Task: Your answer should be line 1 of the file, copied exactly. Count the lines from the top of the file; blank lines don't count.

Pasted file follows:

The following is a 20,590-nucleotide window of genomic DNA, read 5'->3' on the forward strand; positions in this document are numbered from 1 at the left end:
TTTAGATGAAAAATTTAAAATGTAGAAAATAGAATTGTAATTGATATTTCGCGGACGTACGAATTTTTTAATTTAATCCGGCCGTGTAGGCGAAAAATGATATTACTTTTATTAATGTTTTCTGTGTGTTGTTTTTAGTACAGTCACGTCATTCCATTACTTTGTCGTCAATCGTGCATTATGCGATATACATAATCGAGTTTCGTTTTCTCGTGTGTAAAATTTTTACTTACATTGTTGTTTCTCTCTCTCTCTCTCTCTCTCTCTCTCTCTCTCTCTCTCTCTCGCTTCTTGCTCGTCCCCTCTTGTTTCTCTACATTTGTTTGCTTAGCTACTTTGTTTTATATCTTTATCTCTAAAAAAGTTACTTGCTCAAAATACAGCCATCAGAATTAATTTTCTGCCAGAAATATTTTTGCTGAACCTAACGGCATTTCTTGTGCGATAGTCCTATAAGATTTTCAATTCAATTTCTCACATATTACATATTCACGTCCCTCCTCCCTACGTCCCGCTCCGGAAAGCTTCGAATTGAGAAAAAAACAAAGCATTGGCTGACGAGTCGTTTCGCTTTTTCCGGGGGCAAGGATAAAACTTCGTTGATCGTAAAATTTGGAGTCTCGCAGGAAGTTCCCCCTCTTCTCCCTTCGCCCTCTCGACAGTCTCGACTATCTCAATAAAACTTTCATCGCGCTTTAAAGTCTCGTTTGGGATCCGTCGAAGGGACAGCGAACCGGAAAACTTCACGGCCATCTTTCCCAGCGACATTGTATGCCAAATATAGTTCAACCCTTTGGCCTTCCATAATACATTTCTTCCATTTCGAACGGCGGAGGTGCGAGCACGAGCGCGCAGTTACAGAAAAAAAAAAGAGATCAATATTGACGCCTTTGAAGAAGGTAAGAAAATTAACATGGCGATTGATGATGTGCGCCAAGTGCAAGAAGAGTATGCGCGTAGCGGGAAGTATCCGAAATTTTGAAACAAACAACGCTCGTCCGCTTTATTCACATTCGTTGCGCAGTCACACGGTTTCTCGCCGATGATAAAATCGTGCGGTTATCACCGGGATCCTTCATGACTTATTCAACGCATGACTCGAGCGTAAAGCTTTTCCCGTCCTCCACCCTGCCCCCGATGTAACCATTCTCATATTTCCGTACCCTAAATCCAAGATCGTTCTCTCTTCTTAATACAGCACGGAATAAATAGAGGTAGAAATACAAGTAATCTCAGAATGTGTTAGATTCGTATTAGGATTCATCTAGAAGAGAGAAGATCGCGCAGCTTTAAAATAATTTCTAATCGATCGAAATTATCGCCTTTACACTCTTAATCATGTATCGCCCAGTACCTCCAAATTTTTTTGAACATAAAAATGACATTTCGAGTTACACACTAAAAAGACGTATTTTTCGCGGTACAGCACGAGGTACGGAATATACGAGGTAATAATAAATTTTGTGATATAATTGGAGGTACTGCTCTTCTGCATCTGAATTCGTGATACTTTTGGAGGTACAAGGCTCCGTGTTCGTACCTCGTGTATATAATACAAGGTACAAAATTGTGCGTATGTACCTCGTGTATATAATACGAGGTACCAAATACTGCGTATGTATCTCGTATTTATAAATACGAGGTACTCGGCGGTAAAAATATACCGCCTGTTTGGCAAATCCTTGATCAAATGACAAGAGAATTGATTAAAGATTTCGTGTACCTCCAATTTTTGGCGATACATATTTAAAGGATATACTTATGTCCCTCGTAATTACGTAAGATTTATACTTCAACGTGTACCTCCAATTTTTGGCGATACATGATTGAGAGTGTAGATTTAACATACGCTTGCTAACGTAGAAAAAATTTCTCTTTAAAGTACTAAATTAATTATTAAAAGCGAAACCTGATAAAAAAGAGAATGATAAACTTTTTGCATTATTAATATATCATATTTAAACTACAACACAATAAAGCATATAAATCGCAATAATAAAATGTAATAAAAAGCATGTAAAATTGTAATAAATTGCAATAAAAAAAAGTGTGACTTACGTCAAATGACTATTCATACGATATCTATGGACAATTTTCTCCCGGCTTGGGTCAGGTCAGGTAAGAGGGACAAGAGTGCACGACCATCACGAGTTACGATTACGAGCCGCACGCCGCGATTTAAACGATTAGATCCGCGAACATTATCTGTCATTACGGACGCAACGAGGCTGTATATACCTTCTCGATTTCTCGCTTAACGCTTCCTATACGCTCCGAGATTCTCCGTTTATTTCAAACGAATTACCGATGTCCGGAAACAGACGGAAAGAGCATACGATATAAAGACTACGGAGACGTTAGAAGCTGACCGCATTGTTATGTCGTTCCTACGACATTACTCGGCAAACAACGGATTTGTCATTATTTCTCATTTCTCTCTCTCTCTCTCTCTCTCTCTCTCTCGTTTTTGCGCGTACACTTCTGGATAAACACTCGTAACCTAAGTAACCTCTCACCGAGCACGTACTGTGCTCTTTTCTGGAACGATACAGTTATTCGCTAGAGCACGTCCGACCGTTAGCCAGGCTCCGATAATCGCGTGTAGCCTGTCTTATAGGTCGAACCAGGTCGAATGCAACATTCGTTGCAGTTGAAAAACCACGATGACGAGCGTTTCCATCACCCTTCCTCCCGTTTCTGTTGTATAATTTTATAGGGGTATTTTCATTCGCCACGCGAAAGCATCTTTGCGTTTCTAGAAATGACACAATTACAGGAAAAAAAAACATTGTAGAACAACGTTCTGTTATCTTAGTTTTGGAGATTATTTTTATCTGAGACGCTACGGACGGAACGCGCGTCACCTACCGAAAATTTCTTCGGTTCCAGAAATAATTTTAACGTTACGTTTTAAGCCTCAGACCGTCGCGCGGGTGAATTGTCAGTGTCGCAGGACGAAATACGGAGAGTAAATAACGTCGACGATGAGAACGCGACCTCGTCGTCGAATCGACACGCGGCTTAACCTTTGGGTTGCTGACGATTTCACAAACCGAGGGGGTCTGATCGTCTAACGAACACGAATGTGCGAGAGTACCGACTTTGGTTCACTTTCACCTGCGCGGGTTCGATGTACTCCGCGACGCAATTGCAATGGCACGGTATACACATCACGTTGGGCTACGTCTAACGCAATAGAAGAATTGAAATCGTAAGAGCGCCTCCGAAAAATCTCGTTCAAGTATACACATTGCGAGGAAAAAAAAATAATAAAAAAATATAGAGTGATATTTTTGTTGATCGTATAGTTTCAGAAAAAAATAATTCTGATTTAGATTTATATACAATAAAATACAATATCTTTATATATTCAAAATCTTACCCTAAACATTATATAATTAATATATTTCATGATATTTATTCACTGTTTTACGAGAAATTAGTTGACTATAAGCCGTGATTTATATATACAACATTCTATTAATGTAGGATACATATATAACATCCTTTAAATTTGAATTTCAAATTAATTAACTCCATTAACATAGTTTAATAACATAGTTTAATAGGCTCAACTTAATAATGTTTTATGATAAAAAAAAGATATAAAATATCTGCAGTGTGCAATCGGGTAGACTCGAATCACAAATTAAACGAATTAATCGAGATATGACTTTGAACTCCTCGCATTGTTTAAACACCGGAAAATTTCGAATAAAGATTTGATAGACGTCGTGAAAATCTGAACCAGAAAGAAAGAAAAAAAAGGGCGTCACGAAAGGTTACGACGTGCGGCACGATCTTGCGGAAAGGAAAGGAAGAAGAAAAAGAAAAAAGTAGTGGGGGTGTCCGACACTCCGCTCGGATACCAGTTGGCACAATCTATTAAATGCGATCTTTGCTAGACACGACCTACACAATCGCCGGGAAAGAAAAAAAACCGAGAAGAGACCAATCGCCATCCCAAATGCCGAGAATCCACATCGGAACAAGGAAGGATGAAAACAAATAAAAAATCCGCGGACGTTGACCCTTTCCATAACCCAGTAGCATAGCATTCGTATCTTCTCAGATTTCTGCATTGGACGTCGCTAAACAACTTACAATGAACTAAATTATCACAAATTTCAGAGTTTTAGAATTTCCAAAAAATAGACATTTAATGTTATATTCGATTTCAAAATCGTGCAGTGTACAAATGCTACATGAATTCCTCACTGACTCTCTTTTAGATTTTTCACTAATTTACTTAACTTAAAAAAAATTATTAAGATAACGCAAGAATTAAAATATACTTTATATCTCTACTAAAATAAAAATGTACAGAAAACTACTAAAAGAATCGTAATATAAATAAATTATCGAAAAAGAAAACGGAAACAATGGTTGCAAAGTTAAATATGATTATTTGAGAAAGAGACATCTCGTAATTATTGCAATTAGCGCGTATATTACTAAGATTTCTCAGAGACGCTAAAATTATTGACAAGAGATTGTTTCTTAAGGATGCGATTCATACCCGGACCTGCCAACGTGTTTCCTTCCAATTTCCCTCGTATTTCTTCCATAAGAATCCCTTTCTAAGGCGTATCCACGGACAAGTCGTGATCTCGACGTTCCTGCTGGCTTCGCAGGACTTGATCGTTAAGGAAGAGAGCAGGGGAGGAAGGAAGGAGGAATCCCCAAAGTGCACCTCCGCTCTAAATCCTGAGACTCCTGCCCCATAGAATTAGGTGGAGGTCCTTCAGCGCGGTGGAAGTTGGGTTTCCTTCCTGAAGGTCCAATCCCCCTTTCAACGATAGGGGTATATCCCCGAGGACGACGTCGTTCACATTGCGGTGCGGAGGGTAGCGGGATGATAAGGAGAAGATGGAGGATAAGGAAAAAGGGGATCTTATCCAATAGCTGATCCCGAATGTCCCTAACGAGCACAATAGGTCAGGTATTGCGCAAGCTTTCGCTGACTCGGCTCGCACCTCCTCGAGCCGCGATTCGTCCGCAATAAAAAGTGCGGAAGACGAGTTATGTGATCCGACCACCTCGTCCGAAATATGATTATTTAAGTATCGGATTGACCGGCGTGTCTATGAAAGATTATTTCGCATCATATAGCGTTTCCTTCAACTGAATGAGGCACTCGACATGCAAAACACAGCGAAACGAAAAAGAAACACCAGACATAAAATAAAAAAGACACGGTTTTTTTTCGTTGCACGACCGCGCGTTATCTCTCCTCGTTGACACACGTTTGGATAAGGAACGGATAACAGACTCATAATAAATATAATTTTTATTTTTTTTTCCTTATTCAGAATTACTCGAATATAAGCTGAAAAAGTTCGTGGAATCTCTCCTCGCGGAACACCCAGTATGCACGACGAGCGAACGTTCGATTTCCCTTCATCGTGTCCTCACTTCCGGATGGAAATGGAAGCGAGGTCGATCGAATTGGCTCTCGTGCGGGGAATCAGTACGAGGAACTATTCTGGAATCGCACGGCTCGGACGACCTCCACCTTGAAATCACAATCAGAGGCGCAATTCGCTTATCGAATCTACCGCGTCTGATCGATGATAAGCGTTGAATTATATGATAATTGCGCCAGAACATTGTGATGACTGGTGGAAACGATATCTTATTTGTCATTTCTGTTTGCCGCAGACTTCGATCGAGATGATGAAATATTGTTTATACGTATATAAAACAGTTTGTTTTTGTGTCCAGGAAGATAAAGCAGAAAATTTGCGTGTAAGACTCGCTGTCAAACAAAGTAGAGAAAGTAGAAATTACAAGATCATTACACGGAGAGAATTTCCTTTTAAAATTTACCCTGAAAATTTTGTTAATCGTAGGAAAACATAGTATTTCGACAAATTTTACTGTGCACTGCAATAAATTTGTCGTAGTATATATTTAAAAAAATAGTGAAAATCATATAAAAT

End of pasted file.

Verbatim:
The following is a 20,590-nucleotide window of genomic DNA, read 5'->3' on the forward strand; positions in this document are numbered from 1 at the left end: